With forewords by Prof. William Schabas and Em. Prof. Augusto Antonio Barbera, Judge of the Constitutional Court of Italy
This book brings a new focus to the ongoing debate on holding perpetrators of massive humanitarian and human rights violations accountable in countries in transition. It provides a clear-cut and comprehensive legal analysis of the content and nature of a state's obligations to investigate and prosecute as enshrined in the most important humanitarian and human rights treaties; it disentangles the common fallacy that these procedural obligations are naturally rooted and clearly spelled out in the general human rights treaties; and it explains the flaws in an absolutist interpretation. This analysis serves to understand whether such procedural obligations, if narrowly construed, act as impediments to countries emerging from periods of conflict or systematic repression in the face of contingent circumstances and the formidable dilemmas raised by a univocal understanding of justice as retribution.
Exploring the latest instances of interpretation and application via an analysis of state practice, the jurisprudence of treaty bodies, international courts and tribunals, soft law instruments, and doctrinal contributions, the book also addresses the complex issue of amnesty, and other transitional justice mechanisms designed to restore peace and facilitate transition traditionally included in national reconciliation programs, and criticizes the contention that amnesty is always prohibited by international law. It also considers these problems from the viewpoint of the International Criminal Court, focusing on the cases of Uganda and Colombia after the 2016 peace agreement.
Lastly, the volume offers a detailed analysis of techniques that may neutralize relevant obligations under international law, such as denunciation, derogation, limitation, and the public international law defenses of force majeure and necessity.
Drawing attention to the importance of a multidisciplinary and practical approach to these unsettling questions, and endorsing a pluralistic notion of accountability, the book will appeal to legal scholars and transitional justice experts as well as practitioners, human rights advocates, and government officials.
Dr Jacopo Roberti di Sarsina is an International Law Expert at the Alma Mater Studiorum - University of Bologna School of Law, and a dual-qualified lawyer (Italy and New York). He completed a PhD in public international law, label Doctor Europaeus, at the School of International Studies, University of Trento, holds an LLM from NYU School of Law, and read law at the University of Bologna.
Specific to this book:
- Provides a clear-cut legal analysis regarding the debate on a State's obligations to investigate and prosecute serious violations of humanitarian and human rights law in countries in transition.
- Comprehensively analyzes these obligations to investigate and prosecute.
- In a departure from the majority view, it adopts a critical and nuanced approach firmly based on a classic international law methodology.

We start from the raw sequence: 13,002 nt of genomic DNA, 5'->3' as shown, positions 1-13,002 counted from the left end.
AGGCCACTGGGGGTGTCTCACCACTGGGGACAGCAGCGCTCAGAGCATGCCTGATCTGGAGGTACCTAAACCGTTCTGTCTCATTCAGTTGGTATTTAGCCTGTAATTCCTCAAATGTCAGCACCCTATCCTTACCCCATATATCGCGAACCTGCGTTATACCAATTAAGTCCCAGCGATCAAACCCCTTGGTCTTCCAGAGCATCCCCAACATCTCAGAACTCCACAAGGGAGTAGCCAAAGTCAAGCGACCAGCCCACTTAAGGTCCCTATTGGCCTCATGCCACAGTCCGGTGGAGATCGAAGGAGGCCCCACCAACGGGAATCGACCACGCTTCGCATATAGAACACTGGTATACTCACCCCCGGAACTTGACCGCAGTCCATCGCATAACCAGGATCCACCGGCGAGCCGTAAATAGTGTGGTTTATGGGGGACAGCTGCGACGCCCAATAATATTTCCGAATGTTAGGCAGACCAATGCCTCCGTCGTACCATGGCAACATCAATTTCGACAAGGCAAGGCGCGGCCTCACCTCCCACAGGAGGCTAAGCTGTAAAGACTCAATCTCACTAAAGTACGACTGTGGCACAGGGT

- Sheds light on the 2016 Colombian Peace Agreement as a potential new paradigm.
- Draws attention to the importance of a multidisciplinary approach squaring international law with international politics.
- Hailed as "rigorous", "solid", of "excellent quality", and "exceptionally well researched".
A review of the book:
Amb. Giulio Terzi di Sant'Agata, former Minister of Foreign Affairs of Italy, on his Facebook-page (posted 10 November 2019):
I was struck by the work of a very young Italian, who attained the grade of "excellence" in humanistic research, Dr. Jacopo Roberti di Sarsina, an expert in international law who (…) is now a researcher at the Faculty of Law Alma Mater Studiorum [University of Bologna], as well as a lawyer with double qualifications in Italy and the United States.
His book entitled "Transitional Justice and a State's Response to Mass Atrocity", which boasts forewords by both Prof. William Schabas and Prof. Augusto Barbera, focuses on the ongoing debate regarding serious violations of human and human rights, especially in countries in "transition".
In the book Dr. Roberti di Sarsina explores the latest examples of interpretation and application of international law through an analysis of state practice, courts, soft law instruments and doctrinal contributions, without excluding reflections on the complex issue of amnesty and of other transitional justice mechanisms designed to restore peace and facilitate the transition in areas of the world being reconciled.
[SCL Lecture] Book launch of Transitional Justice and a State’s Response to Mass Atrocity held at the T.M.C. Asser Institute on 12 December 2019. From left to right: Prof. William Schabas, Judge Solomy Balungi Bossa, Judge Chang-ho Chung, Dr Jacopo Roberti di Sarsina and Dr Christophe Paulussen.
Presentation of the first copy of Transitional Justice and a State’s Response to Mass Atrocity by Frank Bakker, T.M.C. Asser Press publisher, to the author, Jacopo Roberti di Sarsina.